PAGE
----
The two instruments that have failed are the Space Telescope Imaging Spectrograph (STIS) which stopped working in August 2004 and the Advanced Camera for Surveys (ACS) which ceased operations in January 2007 (operations were later restored for its little used far-ultraviolet mode). Currently (mid-2007) Hubble observations are being taken with the Wide Field and Planetary Camera 2 (WFPC2) and the Near Infrared Camera and Multi-Object Spectrometer (NICMOS). Astrometry is being carried out with the Fine Guidance Sensor (FGS). Without a reboost to increase the diameter of its orbit, drag will cause Hubble to re-enter the Earth's atmosphere sometime after 2010.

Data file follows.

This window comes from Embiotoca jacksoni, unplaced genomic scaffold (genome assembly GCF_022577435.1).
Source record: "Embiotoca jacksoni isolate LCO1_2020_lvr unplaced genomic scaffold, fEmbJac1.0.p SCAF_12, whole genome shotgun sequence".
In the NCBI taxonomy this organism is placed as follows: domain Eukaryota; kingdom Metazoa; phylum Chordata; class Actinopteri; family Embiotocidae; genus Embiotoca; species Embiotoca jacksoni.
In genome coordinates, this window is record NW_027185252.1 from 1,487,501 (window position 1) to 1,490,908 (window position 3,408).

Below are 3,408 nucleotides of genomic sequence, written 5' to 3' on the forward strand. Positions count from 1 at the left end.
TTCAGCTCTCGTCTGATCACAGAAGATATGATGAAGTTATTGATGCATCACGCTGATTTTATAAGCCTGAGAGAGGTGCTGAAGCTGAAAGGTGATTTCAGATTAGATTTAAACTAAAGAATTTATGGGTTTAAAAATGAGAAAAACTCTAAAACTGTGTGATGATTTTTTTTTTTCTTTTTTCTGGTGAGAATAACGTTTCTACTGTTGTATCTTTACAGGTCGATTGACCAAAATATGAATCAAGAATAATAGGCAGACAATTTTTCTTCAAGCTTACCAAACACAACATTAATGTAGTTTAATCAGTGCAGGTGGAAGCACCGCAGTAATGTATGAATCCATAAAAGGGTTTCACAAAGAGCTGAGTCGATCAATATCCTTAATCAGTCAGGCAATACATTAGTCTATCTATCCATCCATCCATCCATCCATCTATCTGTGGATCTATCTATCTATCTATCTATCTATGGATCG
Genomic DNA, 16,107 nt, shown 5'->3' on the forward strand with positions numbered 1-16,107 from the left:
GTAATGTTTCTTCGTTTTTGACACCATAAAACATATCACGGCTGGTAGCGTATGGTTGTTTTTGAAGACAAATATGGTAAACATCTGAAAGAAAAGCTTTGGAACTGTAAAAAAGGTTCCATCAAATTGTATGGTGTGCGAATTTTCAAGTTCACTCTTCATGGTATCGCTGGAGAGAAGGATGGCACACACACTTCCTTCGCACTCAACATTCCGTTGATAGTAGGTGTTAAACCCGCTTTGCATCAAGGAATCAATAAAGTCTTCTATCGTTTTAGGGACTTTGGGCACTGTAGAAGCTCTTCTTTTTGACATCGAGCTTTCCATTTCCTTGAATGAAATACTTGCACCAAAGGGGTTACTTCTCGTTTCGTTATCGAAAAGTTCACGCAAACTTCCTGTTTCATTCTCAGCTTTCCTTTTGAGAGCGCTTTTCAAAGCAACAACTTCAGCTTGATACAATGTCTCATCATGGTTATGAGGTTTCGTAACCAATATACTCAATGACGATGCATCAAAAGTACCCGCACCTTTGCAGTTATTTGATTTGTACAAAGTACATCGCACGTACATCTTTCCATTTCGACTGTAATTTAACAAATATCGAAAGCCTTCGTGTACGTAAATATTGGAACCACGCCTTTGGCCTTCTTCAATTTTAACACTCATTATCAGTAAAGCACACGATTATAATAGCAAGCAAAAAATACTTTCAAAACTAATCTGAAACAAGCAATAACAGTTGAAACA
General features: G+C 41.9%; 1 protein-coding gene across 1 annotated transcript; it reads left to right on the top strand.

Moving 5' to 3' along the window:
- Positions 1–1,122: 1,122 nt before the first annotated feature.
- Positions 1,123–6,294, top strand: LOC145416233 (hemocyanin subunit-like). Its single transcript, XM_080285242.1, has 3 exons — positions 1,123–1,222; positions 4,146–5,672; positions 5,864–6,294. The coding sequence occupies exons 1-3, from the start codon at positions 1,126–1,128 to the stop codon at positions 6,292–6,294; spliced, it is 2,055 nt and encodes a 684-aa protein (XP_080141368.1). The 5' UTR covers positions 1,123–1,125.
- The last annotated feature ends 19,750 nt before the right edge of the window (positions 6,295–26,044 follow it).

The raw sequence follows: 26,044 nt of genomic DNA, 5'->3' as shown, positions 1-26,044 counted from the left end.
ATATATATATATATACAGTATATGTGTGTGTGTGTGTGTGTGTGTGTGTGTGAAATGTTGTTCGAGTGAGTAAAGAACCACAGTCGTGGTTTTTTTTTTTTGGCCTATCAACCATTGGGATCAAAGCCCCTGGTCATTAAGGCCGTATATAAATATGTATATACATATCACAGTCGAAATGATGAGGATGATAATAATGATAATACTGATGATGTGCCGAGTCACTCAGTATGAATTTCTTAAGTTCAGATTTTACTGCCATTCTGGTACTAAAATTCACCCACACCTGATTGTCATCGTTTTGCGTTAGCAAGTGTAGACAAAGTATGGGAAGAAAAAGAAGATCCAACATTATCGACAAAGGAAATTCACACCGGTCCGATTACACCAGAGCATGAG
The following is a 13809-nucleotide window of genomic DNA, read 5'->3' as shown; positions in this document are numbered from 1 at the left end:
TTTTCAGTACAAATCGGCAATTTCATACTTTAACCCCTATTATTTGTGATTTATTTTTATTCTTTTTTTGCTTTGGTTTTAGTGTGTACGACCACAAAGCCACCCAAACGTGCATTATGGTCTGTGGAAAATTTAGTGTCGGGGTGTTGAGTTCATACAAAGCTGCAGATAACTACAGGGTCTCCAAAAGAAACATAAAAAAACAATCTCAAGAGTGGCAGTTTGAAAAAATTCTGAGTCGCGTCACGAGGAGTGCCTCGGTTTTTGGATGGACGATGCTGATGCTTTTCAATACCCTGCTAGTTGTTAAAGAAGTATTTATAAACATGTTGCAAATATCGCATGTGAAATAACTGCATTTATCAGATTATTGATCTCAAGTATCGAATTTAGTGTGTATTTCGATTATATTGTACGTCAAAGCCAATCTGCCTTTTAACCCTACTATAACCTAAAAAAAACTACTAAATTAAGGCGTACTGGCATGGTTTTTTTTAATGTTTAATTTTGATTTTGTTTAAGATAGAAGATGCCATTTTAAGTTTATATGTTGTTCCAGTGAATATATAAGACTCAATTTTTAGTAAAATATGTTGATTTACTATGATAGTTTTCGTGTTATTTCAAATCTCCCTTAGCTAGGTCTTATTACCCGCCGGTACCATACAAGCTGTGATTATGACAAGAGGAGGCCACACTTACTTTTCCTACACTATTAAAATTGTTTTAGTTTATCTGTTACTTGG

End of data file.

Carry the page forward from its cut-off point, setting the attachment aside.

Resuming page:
Following the 2003 Columbia Space Shuttle disaster, the fifth servicing mission (SM4), initially planned for 2004, was canceled on safety grounds. NASA determined that a manned mission would be too dangerous, due to a lack of access to the International Space Station (ISS), which can serve as a safe haven for an astronaut crew. The Shuttle cannot travel between the Hubble and ISS orbits. The organization later reconsidered this position, and, on October 312006, NASA administrator Mike Griffin gave the green light for a final Hubble servicing mission to be flown by Atlantis. The mission is now planned for August 2008.[3][4] As a safety precaution, NASA will have the orbiter Endeavour standing by at Launch Complex 39B to provide rescue in the event of an emergency. The planned repairs to the Hubble will allow the telescope to function until at least 2013, when its successor, the James Webb Space Telescope (JWST), is due to be launched. The JWST will be far superior to Hubble for many astronomical research programs, but will only observe in infrared, so that it will not replace Hubble's ability to observe in the visible and ultraviolet parts of the spectrum.